Last week I saw a client that I have not seen since her puppy was 5 months old. I met with her for just one session to help her get on the right track and talk about basic puppy strategies including socialization, jumping, puppy biting and preventative strategies including separation anxiety and aggresssion. Her dog is now a 2-year-old, 55 lb. German Shepherd mix and my client hired me because he has been biting.
He bites when his collar is touched, he bites when he is startled when he is sleeping, and he bites when he is possession of bones or his food bowl. My first question to my client was if she practiced the handling and preventative resource guarding exercises I recommended when her dog was a puppy. She admitted that she never did the exercises and as the problems grew, she ignored them until they became unbearable.
I started some basic temperament testing including collar touches, muzzle grab, and body blocking. I barely touched his muzzle and 'snap', he air snapped quickly and aggressively. He could have taken a chunk out of my hand which was good news that he chose not to. The bad news was that I had barely started the test and had to stop because his heightened reactivity. I knew the following conversation would not be easy for my client to take.
The harsh reality in her case is she has a long road ahead of her and the final prognosis is unknown. I told her that if she does not manage her dog correctly and put a lot of time into correcting this problem, her dog might bite someone and she could get sued and he could be put down. That may sound harsh, but it is true. Her dog has a very rough mouth and has already had multiple damaging bites resulting in emergency room visits for my client's friends and family.
There are many important strategies for raising a confident, well-adjusted dog. Socialization, exercise, and training are often mentioned in my posts as well as other puppy resources. But, I think many people fail to stress the importance of handling and grooming in puppy raising. As with many preventative measures, handling and grooming exercises can seem kind of boring or uneventful.
But, if done correctly, they should be uneventful because you are teaching your puppy to be comfortable with being touched without fear or aggression. In my private practice, I see a lot of aggression that could have been prevented if the dog was socialized properly including handling exercises.
The reason that handling exercises are so important is to prevent putting your dog in a situation as he gets older that might result in fear or discomfort. If a dog isn't comfortable with being handled, there is a higher chance that he will be fearful when visiting the groomer, vet, or being petted by strangers. When a dog is handled frequently in the correct manner, he will enjoy being handled and enjoy the presence of people. That is the opposite of being fearful. Fear can lead to aggression.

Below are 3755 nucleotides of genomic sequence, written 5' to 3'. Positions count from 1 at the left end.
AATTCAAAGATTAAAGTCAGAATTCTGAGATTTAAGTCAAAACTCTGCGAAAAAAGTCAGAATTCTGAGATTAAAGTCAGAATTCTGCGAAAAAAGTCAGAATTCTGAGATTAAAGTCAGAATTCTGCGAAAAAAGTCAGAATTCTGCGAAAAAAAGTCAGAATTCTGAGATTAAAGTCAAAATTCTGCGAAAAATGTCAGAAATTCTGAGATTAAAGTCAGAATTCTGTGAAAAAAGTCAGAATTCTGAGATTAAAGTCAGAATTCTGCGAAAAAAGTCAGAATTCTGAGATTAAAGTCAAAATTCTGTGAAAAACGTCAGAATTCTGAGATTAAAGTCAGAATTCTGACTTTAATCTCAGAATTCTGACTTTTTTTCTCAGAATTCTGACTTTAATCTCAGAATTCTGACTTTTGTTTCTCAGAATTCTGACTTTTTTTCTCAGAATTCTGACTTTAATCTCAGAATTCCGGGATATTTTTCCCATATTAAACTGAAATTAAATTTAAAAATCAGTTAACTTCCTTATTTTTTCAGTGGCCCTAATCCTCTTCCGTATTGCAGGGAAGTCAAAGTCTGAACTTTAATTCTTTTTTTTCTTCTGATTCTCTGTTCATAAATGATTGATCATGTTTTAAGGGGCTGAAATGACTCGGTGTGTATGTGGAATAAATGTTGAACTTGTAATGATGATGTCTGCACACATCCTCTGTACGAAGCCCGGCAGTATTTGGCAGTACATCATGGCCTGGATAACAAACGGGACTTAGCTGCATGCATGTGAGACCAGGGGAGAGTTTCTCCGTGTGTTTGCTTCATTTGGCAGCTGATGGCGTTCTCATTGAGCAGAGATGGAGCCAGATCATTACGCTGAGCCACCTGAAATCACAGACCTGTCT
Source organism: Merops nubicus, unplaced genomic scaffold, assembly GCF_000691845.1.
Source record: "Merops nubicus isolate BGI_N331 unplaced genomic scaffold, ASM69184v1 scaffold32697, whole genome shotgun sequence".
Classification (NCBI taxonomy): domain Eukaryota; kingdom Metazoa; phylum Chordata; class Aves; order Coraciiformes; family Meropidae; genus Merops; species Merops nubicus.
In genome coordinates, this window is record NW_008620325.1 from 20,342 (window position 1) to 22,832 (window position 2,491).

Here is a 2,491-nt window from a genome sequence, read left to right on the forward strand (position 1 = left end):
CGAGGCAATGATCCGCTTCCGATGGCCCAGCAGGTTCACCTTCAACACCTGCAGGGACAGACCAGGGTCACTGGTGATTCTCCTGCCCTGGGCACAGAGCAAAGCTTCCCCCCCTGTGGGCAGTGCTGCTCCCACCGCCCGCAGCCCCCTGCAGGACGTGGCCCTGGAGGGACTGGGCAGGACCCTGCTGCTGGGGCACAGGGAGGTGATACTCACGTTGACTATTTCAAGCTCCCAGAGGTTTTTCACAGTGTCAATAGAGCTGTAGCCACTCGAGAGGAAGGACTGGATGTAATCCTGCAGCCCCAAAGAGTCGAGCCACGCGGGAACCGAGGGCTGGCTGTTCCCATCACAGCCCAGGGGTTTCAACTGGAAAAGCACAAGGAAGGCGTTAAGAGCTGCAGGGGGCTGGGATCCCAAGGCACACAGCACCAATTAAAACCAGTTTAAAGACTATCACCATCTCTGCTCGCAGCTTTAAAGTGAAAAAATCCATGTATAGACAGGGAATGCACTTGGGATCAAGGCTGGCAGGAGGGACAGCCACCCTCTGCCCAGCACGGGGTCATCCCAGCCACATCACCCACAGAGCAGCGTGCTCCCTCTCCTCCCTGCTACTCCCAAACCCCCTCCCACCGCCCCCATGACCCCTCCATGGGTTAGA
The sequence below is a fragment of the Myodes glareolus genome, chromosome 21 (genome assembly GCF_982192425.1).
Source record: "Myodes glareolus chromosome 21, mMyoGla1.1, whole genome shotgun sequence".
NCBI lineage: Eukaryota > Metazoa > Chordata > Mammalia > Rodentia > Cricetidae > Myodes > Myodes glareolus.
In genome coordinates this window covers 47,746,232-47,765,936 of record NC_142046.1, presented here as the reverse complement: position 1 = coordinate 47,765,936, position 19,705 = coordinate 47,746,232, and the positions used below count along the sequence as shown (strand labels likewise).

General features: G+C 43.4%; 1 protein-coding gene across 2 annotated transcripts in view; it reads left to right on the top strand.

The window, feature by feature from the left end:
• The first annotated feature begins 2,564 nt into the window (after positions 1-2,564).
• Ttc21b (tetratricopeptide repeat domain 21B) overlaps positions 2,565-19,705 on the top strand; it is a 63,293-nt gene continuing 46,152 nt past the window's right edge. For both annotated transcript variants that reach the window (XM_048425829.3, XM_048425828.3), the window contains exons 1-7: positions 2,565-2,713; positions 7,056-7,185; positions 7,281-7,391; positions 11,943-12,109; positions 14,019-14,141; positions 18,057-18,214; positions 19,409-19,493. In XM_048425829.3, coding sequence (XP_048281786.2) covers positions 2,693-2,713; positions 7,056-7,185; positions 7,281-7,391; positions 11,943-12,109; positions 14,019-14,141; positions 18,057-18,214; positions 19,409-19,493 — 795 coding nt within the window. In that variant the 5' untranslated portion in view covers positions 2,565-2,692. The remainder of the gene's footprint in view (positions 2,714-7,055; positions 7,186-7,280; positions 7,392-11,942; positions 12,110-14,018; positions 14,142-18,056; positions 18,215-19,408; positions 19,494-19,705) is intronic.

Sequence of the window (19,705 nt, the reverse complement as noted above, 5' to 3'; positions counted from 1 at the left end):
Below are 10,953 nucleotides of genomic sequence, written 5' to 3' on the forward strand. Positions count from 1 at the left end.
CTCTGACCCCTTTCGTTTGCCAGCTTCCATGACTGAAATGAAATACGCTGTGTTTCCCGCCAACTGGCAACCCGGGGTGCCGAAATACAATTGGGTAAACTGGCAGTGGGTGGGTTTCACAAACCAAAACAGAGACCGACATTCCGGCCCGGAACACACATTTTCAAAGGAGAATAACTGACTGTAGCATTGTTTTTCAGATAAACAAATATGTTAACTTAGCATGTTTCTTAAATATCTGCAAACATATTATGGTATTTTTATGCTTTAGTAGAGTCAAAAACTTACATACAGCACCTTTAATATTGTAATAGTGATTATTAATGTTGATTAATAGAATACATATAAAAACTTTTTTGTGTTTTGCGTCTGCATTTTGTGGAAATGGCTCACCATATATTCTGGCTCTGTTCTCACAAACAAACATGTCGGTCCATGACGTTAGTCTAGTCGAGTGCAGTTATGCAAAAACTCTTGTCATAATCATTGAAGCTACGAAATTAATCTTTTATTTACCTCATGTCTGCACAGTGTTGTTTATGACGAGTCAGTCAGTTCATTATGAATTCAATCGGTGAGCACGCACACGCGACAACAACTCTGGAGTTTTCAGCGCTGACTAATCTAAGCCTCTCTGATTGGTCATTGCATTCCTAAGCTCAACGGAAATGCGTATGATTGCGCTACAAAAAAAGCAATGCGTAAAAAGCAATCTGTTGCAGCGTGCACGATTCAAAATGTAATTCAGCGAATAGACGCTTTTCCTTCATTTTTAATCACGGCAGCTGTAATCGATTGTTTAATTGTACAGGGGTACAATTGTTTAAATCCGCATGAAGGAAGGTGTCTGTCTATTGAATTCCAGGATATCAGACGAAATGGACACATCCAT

Here are some suggestions for handling that you should practice daily with your puppy for the first year of his life and then do weekly sessions after that. It is important that a variety of people of all ages practice these exercises. If children do the exercises, coach them with very specific instructions and give lots of treats to your puppy.
Brushing, introduction to baths and hair dryers, tooth brushing, clipping nails, and cutting the hair on the bottom of feet are examples of simple exercises that can help a puppy enjoy normal grooming activities. To get your puppy to love nail clipping, for intance, clip one nail a day for 20 days in a row and follow with yummy treats. If you only clip one nail at a time it will not be a big deal. The whole goal of these exercises are to do low-stress activities and follow them with treats so your dog is not stressed out and starts looking forward to the activities because they predict yummy things for him!
Collar Touches and Basic Handling
During one meal per day, do the following handling exercises and follow with bits of food.
- Grab collar
- Pull tail (gently)
- Rub ears
- Touch paw
- Hold foot
- Hold nail
- Massage all over and give treats
- Rub gums with fingers
- Open eyes (to practice putting eye drops in)
- Rub ear with Q-tip and then Q-tip with rubbing alcohol or ear cleaner
- Grab muzzle
- Gently pick up puppy (if he squirms, wait until he calms down before you release him)
These are just some guidelines for handling suggestions. The main point to keep in mind is that your puppy needs to be introduced to everything that he might be exposed to when he gets older. Start early and be consistent. This is an investment in having a wonderful dog. It is well worth it!